Taken at Duke Chapel, in Durham, NC, by N3 Photography!
Journey Cosplay, with the Carolina D20 girls group! —
As always, thanks to TurnonRed for the tutorial!
Or, more costume takeover of my blog.
This past Christmas, or my birthday, I forget which, my brother gave me a copy of Journey. I’d seen it before, a good friend played it for a bit to show it to me. Somehow the wonder of it didn’t really sink in until I got to play it myself, starting from the beginning. I played it over around three days. It was actually a very short game, maybe 5-6 hours in total length, if you aren’t trying to find all the trophies. My first play through, I did not go actively searching for trophies, but next time I will.
The game is stunningly beautiful in it’s simplicity. You only ever get two commands – ‘jump’ and ‘signal’, and that’s all you ever need. I can honestly say Journey surprised me greatly, both in story and in the act of traveling through the game itself.
I’ve pretty closely followed TurnonRed’s tutorial to make the cosplay, with a few of my own ways of doing things. http://turnonred.tumblr.com/post/22304756914/okay-that-took-forever-im-sorry-heres-the
I originally attempted to make the scarf above with just yellow fabric and iron-on backed red fabric for the details. I was not happy with the fact that I apparently cannot cut a straight line to save my life. In any case, after blanket stitching all the details on the cloak, I was DONE with blanket stitching the scarf. My second try, I tried painting with just a straight edge and a ruler, but I couldn’t keep the thicknesses of the lines quite right, and it just didn’t look that good, so I trashed it. For my third and final scarf, I hand cut stencils made from TurnonRed’s tutorial and PDF’s using an x-acto knife and copious amounts of freezer paper. I was able to reuse some of the stencils once – thank god – but for the most part they were all individually hand cut. The scarf is double sided, yellow Kona Gold cotton, stitched at the edges and left raw but Fray-checked to prevent over-fraying. Some fraying is good because of the style. The other side of the scarf has mirrored glyphs, reflecting how texture lays on single-layer polygons in games-the pattern goes straight through the scarf, rather than opposite, if that makes any sense. The light comes from silver safety reflective tape with a camera flash.
So, I accidentally discovered the way to keep my face from flaking and otherwise losing color.
Last night -3/16, I was Aayla Secura with Rebel Legion at the FireAntz game in Fayetteville. I’m doing my usual routine when I realize that my blue bodysuit and headtails have faded a bit since I originally made them, and I’d need to alter my color a bit. I didn’t want to use straight liquid blue, but I couldn’t use my Ben Nye powder and have exactly the right color too.
What I used:
Latex wedges (completely destroys them)
Ben Nye liquid medium blue – MagicColor liquie- Cosmic Blue
Ben Nye cake – MagicCake powder – Blue
Ben Nye Final Seal
Ben Nye Neutral Set powder
Blush, eyeliner, mascara, eye shadow, white shadow.
Make sure your face is clean, and layer on a fair amount of neutral moisturizer and allow to ‘soak in’ before applying makeup. Use a body moisturizer anywhere else you will be applying paint.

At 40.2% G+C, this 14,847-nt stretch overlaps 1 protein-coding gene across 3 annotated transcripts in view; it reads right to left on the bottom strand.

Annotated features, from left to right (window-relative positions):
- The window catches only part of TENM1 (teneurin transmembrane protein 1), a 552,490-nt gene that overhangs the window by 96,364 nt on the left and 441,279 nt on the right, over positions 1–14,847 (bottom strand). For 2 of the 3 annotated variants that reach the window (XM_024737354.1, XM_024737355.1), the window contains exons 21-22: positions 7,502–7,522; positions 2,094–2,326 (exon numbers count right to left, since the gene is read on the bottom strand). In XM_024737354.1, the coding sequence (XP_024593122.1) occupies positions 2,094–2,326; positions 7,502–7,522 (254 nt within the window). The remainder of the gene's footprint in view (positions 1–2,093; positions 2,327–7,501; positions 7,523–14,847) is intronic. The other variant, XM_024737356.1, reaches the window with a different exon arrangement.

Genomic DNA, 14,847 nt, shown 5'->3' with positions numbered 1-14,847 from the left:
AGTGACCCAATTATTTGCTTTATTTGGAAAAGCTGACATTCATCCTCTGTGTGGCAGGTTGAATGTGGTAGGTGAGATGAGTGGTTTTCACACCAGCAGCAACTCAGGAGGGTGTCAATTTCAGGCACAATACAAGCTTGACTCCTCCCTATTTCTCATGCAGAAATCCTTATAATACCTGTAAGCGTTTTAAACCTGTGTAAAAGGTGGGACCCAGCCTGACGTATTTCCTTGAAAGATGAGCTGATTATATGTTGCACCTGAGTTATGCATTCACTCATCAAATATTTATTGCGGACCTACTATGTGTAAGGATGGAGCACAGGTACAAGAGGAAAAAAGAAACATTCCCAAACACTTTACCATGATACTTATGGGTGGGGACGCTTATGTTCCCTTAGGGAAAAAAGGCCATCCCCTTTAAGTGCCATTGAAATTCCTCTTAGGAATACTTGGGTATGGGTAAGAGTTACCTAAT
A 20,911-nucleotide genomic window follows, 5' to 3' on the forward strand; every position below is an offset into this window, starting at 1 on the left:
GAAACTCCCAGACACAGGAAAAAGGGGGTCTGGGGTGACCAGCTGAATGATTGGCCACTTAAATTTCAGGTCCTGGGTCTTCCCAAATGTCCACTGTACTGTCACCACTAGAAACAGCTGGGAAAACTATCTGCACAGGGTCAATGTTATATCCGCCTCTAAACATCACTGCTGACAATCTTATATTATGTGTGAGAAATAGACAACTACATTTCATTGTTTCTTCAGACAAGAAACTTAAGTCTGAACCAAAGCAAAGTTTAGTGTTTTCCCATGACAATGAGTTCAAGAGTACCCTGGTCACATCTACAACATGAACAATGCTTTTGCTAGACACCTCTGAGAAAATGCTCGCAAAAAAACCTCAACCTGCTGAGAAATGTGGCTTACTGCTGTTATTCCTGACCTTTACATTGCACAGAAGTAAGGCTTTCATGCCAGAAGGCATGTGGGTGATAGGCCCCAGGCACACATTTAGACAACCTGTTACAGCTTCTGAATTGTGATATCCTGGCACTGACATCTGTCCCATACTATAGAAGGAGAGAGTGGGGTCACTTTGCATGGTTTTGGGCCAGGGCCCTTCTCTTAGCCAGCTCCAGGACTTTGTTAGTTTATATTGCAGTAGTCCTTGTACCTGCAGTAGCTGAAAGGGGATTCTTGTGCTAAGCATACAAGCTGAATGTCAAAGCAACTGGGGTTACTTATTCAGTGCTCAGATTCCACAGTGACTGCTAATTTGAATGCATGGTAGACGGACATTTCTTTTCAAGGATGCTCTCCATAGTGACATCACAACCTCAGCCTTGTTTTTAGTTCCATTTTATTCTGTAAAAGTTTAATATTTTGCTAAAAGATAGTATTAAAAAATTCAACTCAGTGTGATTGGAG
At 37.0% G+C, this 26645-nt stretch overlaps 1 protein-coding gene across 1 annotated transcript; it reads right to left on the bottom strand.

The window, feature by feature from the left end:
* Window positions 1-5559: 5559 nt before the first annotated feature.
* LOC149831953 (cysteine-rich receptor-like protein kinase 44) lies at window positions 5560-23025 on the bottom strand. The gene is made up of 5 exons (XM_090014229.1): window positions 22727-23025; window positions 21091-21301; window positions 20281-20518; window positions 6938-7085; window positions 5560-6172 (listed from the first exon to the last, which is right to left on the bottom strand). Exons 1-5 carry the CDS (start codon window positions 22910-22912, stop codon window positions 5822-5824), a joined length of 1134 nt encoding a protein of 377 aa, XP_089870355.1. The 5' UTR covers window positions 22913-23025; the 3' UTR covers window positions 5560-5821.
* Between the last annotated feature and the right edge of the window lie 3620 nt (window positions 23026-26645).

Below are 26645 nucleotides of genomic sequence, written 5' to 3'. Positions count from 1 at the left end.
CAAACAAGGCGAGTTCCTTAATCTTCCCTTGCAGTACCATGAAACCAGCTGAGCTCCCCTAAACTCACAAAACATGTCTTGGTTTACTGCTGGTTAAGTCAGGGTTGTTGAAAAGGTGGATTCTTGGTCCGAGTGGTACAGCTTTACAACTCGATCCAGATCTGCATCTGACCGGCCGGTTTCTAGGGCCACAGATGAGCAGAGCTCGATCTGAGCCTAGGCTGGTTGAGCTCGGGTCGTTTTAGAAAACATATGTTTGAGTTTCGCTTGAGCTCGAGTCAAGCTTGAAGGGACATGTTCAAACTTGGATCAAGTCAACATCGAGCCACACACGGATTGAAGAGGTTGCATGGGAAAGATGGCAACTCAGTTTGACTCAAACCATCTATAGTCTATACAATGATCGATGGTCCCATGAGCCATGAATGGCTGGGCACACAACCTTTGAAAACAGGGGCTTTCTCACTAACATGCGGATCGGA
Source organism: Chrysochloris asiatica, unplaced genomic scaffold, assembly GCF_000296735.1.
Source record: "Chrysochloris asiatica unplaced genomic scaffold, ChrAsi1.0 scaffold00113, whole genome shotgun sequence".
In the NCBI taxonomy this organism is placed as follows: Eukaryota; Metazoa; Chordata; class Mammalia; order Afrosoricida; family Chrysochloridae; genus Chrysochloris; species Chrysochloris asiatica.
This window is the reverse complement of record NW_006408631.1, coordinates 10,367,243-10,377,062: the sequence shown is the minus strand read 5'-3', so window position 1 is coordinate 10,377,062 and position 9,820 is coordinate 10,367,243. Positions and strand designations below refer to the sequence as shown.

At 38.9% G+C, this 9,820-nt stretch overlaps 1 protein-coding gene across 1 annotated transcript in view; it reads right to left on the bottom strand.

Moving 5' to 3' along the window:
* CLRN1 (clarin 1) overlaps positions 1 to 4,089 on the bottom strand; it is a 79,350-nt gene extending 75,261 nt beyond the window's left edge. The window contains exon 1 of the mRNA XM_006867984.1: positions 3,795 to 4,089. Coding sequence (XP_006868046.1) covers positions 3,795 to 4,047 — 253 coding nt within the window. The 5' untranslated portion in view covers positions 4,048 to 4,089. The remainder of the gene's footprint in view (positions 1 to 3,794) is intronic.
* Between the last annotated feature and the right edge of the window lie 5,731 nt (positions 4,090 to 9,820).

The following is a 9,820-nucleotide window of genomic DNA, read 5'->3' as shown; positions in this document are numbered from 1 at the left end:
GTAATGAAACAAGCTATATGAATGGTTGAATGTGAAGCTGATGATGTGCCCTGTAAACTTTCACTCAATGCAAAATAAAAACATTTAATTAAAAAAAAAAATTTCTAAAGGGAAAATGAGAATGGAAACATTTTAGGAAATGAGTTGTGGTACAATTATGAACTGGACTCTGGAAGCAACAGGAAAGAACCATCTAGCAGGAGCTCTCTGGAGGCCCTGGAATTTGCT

This only really works if you’ve used up enough of your cake to make a well in the container. Pour enough Cosmic Blue into the well to fill it, dip a wedge into the final seal in a separate container and wipe around until the cake is moistened and the Cosmic blue begins to mix in. Using the wedge and re-dipping into final seal and the cake/liquid mixture, apply your first and base coat. This coat will not be all that even, but it only needs to be a first, thin layer that will get your second layer to really work. Starting with your face, apply every where you need to, adding more final seal and liquid to the cake as you need it. Use gentle, short strokes and cover completly, even if it doesn’t look totally even.
Switch to your makeup brush, something with a good edge to get around your eyes, but allows good coverage. Use two brushes if you prefer. Paint on the same cake/liquid mixture on top of your base coat, saving insides of elbows and under your arms for last, if covering. Allow to dry, then liberally dust on the neutral set powder with a powder – fluffy brush. Go nuts with it, because anywhere you don’t use you risk it either rubbing off or sticking to yourself.
Now that this is done, you can use your regular makeup to do eyes, lips, ect. I ALWAYS use a lighter and darker blue or shade of base color to highlight and shadow my face and body where there should be natural lights and darks. I use a white or very pale blue shadow under my eyes, down my nose, center of forehead, and just above the lip. I use a darker blue/or shade just under my chin/jawline in my neck crevices, collarbone, near the ears, and below my blush. I typically have to use shadow to re-cover my eyelids, but this paint combo actually stayed on my eyelids pretty well on it’s own. Don’t forget to color in your eyebrows as well!
This will become my base method for everything from now on – I didn’t crack or flake all night. I only lost a little bit on the inside of my elbow, but I was impatient and didn’t let it try fully. I also forgot to moisturize my arms.
Work in Progress for a Journey full cosplay. I’m following Turnonred’s cosplay tutorial, more or less, plus adding a few tricks of my own, and making my own under-suit. Additionally, this will be fully lined.
Rainbow Dash plushie I made as a gift for Christmas 2012. Currently up for sale as an open commission on etsy.
I plan on making a few more plushies. I made 5 others in total for the holidays.